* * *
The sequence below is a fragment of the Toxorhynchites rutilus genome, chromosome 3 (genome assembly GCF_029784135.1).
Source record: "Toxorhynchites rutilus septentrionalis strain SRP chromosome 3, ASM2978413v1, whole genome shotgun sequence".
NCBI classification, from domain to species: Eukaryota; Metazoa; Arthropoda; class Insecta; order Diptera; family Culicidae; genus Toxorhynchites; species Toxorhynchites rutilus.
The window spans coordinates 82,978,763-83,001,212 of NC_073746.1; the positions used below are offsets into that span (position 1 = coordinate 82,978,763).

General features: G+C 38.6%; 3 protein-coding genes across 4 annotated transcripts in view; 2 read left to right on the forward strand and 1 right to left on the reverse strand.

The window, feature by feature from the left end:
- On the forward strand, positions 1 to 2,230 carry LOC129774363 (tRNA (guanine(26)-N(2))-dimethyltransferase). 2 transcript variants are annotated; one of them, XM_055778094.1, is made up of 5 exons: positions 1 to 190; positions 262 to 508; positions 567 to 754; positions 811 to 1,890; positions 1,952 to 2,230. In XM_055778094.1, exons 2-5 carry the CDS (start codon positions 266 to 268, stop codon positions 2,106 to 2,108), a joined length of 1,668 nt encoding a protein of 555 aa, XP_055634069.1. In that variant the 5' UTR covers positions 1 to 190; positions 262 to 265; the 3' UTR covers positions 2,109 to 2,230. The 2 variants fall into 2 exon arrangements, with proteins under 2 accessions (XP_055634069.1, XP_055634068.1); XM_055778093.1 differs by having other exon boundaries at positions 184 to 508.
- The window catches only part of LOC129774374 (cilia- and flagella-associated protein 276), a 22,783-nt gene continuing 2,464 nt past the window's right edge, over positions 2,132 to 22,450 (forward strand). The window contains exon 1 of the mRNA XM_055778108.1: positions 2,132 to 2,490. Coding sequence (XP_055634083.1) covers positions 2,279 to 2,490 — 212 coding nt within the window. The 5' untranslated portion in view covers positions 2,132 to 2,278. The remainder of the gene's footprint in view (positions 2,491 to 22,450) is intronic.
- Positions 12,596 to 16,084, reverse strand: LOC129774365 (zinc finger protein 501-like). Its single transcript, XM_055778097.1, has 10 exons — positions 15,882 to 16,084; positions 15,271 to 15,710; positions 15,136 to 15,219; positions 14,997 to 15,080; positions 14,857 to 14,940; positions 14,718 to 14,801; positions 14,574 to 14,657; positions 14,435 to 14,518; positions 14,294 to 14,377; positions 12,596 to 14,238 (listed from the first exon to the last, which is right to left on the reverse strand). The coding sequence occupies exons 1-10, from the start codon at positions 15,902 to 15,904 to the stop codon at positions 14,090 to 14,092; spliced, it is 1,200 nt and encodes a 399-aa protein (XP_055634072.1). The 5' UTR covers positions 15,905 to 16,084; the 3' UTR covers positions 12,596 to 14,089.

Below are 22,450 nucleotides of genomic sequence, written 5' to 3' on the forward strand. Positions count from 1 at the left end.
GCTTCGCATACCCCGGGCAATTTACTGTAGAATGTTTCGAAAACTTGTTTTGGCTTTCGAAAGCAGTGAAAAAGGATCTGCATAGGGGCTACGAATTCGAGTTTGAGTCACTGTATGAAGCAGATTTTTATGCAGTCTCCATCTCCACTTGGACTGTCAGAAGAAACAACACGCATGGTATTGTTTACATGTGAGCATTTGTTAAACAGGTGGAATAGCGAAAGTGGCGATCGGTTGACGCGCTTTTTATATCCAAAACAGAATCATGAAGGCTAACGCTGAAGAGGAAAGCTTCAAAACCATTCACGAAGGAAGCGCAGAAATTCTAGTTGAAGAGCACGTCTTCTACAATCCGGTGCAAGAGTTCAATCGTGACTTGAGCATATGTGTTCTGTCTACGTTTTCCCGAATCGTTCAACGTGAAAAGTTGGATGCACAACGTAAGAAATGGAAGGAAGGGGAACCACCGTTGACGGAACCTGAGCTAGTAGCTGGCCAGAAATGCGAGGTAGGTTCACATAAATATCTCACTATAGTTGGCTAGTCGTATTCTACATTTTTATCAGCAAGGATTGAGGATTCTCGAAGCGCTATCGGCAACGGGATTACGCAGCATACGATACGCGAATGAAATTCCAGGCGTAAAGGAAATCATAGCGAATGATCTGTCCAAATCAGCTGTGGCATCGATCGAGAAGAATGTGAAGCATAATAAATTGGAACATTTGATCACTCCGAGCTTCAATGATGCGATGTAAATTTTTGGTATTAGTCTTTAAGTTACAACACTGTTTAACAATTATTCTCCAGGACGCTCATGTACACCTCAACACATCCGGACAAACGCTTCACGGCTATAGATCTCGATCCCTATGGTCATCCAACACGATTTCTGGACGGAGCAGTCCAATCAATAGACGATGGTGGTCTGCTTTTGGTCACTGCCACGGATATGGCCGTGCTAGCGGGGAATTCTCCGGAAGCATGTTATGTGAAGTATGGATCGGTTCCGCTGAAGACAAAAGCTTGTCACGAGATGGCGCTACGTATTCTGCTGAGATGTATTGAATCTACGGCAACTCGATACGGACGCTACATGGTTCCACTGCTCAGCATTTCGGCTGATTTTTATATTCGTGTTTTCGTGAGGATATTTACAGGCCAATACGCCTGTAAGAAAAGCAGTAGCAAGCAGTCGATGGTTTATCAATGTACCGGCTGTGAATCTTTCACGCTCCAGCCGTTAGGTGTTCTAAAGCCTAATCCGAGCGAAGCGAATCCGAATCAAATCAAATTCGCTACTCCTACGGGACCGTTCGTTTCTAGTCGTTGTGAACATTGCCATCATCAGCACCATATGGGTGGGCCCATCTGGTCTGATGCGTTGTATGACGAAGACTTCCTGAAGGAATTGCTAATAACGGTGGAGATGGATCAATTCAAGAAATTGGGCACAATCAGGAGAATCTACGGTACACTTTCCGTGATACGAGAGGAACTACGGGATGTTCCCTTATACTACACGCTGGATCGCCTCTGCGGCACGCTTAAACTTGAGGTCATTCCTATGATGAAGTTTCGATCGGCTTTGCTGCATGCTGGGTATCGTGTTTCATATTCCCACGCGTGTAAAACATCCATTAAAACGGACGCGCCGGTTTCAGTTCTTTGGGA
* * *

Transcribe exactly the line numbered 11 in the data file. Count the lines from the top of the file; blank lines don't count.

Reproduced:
GCTTCGCATACCCCGGGCAATTTACTGTAGAATGTTTCGAAAACTTGTTTTGGCTTTCGAAAGCAGTGAAAAAGGATCTGCATAGGGGCTACGAATTCGAGTTTGAGTCACTGTATGAAGCAGATTTTTATGCAGTCTCCATCTCCACTTGGACTGTCAGAAGAAACAACACGCATGGTATTGTTTACATGTGAGCATTTGTTAAACAGGTGGAATAGCGAAAGTGGCGATCGGTTGACGCGCTTTTTATATCCAAAACAGAATCATGAAGGCTAACGCTGAAGAGGAAAGCTTCAAAACCATTCACGAAGGAAGCGCAGAAATTCTAGTTGAAGAGCACGTCTTCTACAATCCGGTGCAAGAGTTCAATCGTGACTTGAGCATATGTGTTCTGTCTACGTTTTCCCGAATCGTTCAACGTGAAAAGTTGGATGCACAACGTAAGAAATGGAAGGAAGGGGAACCACCGTTGACGGAACCTGAGCTAGTAGCTGGCCAGAAATGCGAGGTAGGTTCACATAAATATCTCACTATAGTTGGCTAGTCGTATTCTACATTTTTATCAGCAAGGATTGAGGATTCTCGAAGCGCTATCGGCAACGGGATTACGCAGCATACGATACGCGAATGAAATTCCAGGCGTAAAGGAAATCATAGCGAATGATCTGTCCAAATCAGCTGTGGCATCGATCGAGAAGAATGTGAAGCATAATAAATTGGAACATTTGATCACTCCGAGCTTCAATGATGCGATGTAAATTTTTGGTATTAGTCTTTAAGTTACAACACTGTTTAACAATTATTCTCCAGGACGCTCATGTACACCTCAACACATCCGGACAAACGCTTCACGGCTATAGATCTCGATCCCTATGGTCATCCAACACGATTTCTGGACGGAGCAGTCCAATCAATAGACGATGGTGGTCTGCTTTTGGTCACTGCCACGGATATGGCCGTGCTAGCGGGGAATTCTCCGGAAGCATGTTATGTGAAGTATGGATCGGTTCCGCTGAAGACAAAAGCTTGTCACGAGATGGCGCTACGTATTCTGCTGAGATGTATTGAATCTACGGCAACTCGATACGGACGCTACATGGTTCCACTGCTCAGCATTTCGGCTGATTTTTATATTCGTGTTTTCGTGAGGATATTTACAGGCCAATACGCCTGTAAGAAAAGCAGTAGCAAGCAGTCGATGGTTTATCAATGTACCGGCTGTGAATCTTTCACGCTCCAGCCGTTAGGTGTTCTAAAGCCTAATCCGAGCGAAGCGAATCCGAATCAAATCAAATTCGCTACTCCTACGGGACCGTTCGTTTCTAGTCGTTGTGAACATTGCCATCATCAGCACCATATGGGTGGGCCCATCTGGTCTGATGCGTTGTATGACGAAGACTTCCTGAAGGAATTGCTAATAACGGTGGAGATGGATCAATTCAAGAAATTGGGCACAATCAGGAGAATCTACGGTACACTTTCCGTGATACGAGAGGAACTACGGGATGTTCCCTTATACTACACGCTGGATCGCCTCTGCGGCACGCTTAAACTTGAGGTCATTCCTATGATGAAGTTTCGATCGGCTTTGCTGCATGCTGGGTATCGTGTTTCATATTCCCACGCGTGTAAAACATCCATTAAAACGGACGCGCCGGTTTCAGTTCTTTGGGA